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In his painting series May It Please the Court, artist Xavier Cortada offers visual depictions of ten significant constitutional law decisions from the Supreme Court of the United States that originated in Florida. Cortada’s series is ‘of’ Florida, cases arising from instances unique to the state, in which Florida people, places, and events produce Florida things. Because Florida is a weird place full of weird people doing weird things. But those weird events produce legal disputes resulting in constitutional principles affecting the rest of the nation on matters ranging from criminal procedure to freedom of the press to free exercise of religion to property rights to state sovereign immunity.

In: Painting Constitutional Law
Xavier Cortada’s Images of Constitutional Rights
Volume Editors: M.C. Mirow and Howard M. Wasserman
In May It Please the Court, artist Xavier Cortada portrays ten significant decisions by the Supreme Court of the United States that originated from people, places, and events in Florida. These cases cover the rights of criminal defendants, the rights of free speech and free exercise of religion, and the powers of states. In Painting Constitutional Law, scholars of constitutional law analyse the paintings and cases, describing the law surrounding the cases and discussing how Cortada captures these foundational decisions, their people, and their events on canvas. This book explores new connections between contemporary art and constitutional law.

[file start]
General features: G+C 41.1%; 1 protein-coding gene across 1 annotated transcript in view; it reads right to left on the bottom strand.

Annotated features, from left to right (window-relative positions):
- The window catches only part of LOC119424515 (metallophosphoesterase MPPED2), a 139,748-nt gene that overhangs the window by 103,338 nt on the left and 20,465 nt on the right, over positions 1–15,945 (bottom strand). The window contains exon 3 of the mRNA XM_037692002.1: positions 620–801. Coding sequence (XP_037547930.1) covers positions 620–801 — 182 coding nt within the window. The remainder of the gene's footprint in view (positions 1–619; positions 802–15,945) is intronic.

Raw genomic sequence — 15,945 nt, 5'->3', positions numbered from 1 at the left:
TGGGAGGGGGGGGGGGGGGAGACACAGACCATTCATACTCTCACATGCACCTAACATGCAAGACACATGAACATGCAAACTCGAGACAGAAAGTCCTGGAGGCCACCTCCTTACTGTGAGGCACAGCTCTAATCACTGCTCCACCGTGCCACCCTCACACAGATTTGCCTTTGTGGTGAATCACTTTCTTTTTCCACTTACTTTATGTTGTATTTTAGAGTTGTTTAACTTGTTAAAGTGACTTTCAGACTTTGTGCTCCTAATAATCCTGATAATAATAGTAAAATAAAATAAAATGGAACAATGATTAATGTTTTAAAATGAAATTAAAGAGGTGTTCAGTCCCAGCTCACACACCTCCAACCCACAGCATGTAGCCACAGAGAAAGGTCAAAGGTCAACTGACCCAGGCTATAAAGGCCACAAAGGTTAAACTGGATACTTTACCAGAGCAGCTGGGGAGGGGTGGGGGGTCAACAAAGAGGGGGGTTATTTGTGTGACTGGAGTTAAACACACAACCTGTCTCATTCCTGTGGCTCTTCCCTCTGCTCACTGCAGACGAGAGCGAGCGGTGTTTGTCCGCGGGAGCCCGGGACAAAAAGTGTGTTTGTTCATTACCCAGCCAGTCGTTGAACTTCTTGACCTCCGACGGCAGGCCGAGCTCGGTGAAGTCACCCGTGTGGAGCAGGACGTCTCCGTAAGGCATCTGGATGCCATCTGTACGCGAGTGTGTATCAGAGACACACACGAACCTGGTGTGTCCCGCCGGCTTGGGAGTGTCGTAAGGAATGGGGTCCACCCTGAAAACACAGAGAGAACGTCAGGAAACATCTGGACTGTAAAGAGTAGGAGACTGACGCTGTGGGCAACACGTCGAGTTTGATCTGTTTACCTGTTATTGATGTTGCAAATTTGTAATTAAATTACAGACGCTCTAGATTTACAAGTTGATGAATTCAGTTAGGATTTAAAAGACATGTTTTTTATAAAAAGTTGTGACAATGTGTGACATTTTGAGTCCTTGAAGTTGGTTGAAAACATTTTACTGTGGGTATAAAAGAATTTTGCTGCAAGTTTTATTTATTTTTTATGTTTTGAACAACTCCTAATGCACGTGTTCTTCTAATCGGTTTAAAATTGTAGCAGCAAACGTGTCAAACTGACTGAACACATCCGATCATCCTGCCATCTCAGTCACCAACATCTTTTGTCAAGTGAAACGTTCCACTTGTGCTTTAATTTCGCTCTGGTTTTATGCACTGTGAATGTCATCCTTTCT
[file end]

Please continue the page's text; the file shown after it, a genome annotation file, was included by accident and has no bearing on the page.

Contributors are: Renée Ater, Mary Sue Backus, Kathleen A. Brady, Jenny E. Carroll, Erwin Chemerinsky, Xavier Cortada, Andrew Guthrie Ferguson, Leslie Kendrick, Corinna Barrett Lain, Paul Marcus, Linda C. McClain, M.C. Mirow, James E. Pfander, Laura S. Underkuffler, and Howard M. Wasserman.